Unapologetic Consent: Your Obligation To Offer It, and Your Right to Revoke It

Consent, by definition, is the permission for something to happen, or an agreement to do something. It’s a pretty simple concept. But for such a simple concept, I find that consent is often misunderstood, abused, or completely ignored — even in the dance community.

Consent cannot be influenced by age, gender, sexuality, nationality, religion, politics, or hair color. Consent can be given or revoked at any time, for any reason — whether you choose to stop dancing in the middle of a song, or you ask someone not to do a particular action again. Consent is your right.

Asking Someone to Dance

When I started dancing in Atlanta, Brooks Prumo was a regular dancer in the scene — and after a while, I considered him a friend. One day, I walked up to him and extended my hand — like many dancers do — in an invitation to dance. Or maybe I gestured to the floor or just tried to start dancing… whatever it was, he stopped, and he said something along the lines of “I really appreciate it when someone actually asks me to dance.” Shocked, I asked, and he said yes.

Those words have stuck with me for a long time. With close friends, I slip a little, and I sometimes forget to verbally ask someone to dance — but with acquaintances, new friends, and especially new dancers, I work hard to verbally ask someone to dance when I initiate the invitation. Since then, I’ve told Brooks this story, as well as other leads I consider friends — because honestly, verbal consent is important, even if you consider the other person your friend.

During a Dance

A week ago, I was dancing with a person I hadn’t met before. He lead the turn where a lead placed his hand on my neck and I dipped under his arm — it is a move I absolutely hate. I dislike the feeling of a hand on my neck, and I especially dislike the feeling of being off-balance and disoriented because a lead thinks it looks cool.

I only followed the move because it caught me off-guard (though a small part of me also hates disrupting a dance if I can avoid it). But as soon as I followed the move, I could see his eyes light up. I knew he was probably going to try it again — so I prepared. As soon as he prepped the move, I stopped in my tracks. “I really dislike that move,” I said. He was surprised, and he apologized, and he promised not to do it again — and we continued to have a great dance.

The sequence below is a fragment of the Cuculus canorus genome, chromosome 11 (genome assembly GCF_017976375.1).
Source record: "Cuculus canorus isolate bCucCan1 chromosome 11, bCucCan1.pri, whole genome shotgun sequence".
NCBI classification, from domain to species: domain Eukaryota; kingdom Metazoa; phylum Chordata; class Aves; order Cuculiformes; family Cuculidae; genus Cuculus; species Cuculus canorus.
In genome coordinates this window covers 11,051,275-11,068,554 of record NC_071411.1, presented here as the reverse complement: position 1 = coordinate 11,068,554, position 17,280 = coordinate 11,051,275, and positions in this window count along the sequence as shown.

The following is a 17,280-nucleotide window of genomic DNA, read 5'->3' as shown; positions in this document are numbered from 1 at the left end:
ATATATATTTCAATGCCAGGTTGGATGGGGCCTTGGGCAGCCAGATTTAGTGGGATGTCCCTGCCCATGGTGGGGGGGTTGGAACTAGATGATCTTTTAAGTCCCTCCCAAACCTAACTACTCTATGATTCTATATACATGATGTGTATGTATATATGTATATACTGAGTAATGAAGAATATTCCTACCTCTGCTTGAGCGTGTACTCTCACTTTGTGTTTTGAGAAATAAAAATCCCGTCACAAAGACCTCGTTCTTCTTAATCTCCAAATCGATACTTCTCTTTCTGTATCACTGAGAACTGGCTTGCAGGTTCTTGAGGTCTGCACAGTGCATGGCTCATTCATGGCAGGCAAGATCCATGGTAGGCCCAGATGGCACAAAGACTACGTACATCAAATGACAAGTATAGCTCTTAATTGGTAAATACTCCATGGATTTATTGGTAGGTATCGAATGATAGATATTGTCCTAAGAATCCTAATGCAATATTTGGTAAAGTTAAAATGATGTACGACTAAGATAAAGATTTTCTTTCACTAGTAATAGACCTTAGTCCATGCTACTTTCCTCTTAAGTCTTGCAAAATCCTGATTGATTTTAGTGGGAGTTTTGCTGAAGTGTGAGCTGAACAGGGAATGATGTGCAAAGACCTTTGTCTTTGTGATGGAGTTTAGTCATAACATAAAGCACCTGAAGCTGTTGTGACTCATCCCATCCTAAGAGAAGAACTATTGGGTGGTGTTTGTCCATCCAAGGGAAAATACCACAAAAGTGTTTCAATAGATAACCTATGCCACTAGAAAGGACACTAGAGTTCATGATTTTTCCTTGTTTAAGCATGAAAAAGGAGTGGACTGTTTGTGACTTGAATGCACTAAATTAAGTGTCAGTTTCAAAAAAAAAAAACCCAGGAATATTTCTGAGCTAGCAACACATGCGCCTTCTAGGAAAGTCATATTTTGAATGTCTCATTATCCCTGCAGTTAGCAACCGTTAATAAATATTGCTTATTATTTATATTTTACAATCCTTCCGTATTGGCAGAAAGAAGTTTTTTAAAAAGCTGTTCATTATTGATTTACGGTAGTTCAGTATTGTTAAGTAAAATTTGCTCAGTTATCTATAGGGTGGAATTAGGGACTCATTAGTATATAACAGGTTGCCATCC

Consent Culture Requires Everyone’s Input

For me, there are a few rules to consent which I try to keep in mind while dancing, and which I hope to impart to new dancers I meet in the scene:

When Asking Someone to Dance

  • Ask a person to dance verbally whenever possible
  • Try to be considerate of body language — someone might say yes, but if they hesitated or seem tired, it might be kind to offer an “easy out”
  • Accept a “no” gracefully — even if you see the other person dancing with someone when they just told you “no”

When Being Asked to Dance

  • Trust your gut. If you don’t want to dance, don’t force yourself to dance
  • You are allowed to revoke consent at any time
  • If you feel you’re being guilted or harassed into a dance, find someone (a friend or an organizer) who can help
  • Do not apologize for your lack of consent

Encouraging Consent in Your Scene

  • Some teachers require students to ask each other to dance as they go around the classroom; I really love this practice.
  • At the end of classes, remember to offer a little advice on consent. I like saying something along the lines of, “It’s polite to verbally ask someone to dance, and anyone has the right to say no to a dance for any reason.”
  • Talk about consent as much as you can. Post your Code of Conduct where it’s visible, and consider mentioning consent in your weekly announcements.
  • Call out those who don’t respect consent, even if they’re doing it in a joking way. Lack of consent is not a joke.
  • Lead by example as much as you can.

On Not Apologizing For Lack of Consent

I’ve been thinking about consent a lot over the last few weeks in particular, and I’ve come to realize we often apologize when we don’t consent to a dance. I will say “I’m sorry, no” when I actually mean “No, thank you” (or just “No”). Consent — or the lack thereof — is never something which requires an apology, because that would imply that you were giving an wrong answer. And whatever your answer is, your choice is the correct answer.


More Resources

Thank you to Irena Spassova for encouraging to write up my thoughts on consent; you can find her thoughts on consent in Consent Culture in Swing Dancing, where she emphasizes important ways we can all help create a culture structured around consent. I also found An Open Letter to Young Women at Their First Swing Dance thought-provoking, where Rachel Reed hopes to empower young women in the dance scene to assert their consent whenever they feel uncomfortable.

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